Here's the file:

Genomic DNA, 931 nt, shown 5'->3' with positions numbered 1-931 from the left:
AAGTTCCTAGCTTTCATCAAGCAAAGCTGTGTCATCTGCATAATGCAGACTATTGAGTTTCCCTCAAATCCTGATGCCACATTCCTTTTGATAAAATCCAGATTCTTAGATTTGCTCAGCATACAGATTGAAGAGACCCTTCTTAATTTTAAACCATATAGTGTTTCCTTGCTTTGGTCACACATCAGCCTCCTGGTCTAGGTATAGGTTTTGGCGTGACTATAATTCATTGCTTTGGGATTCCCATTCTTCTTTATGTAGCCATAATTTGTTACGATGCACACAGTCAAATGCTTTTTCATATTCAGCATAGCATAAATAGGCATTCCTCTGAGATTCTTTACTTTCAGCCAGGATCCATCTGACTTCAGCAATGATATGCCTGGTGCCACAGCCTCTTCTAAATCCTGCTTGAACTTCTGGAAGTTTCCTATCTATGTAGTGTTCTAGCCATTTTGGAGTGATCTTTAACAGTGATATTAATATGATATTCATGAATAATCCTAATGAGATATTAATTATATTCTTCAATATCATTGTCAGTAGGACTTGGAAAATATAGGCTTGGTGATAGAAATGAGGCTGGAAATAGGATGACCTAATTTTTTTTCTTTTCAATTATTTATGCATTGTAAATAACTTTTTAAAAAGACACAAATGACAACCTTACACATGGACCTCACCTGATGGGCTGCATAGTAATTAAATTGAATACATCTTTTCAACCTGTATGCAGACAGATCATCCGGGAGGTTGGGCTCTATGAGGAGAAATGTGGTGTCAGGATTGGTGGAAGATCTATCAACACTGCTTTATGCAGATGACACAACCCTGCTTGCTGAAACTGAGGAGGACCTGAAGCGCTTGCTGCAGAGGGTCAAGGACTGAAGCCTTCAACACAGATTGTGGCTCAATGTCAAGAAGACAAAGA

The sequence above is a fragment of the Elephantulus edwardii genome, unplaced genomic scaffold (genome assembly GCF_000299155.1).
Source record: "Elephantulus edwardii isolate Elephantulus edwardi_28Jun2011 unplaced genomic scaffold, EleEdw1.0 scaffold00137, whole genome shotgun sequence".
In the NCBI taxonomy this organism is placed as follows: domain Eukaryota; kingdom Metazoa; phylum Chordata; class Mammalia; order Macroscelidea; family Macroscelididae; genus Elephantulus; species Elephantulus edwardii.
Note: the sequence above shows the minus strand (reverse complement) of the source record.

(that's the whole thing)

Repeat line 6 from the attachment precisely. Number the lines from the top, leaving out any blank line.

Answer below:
Note: the sequence above shows the minus strand (reverse complement) of the source record.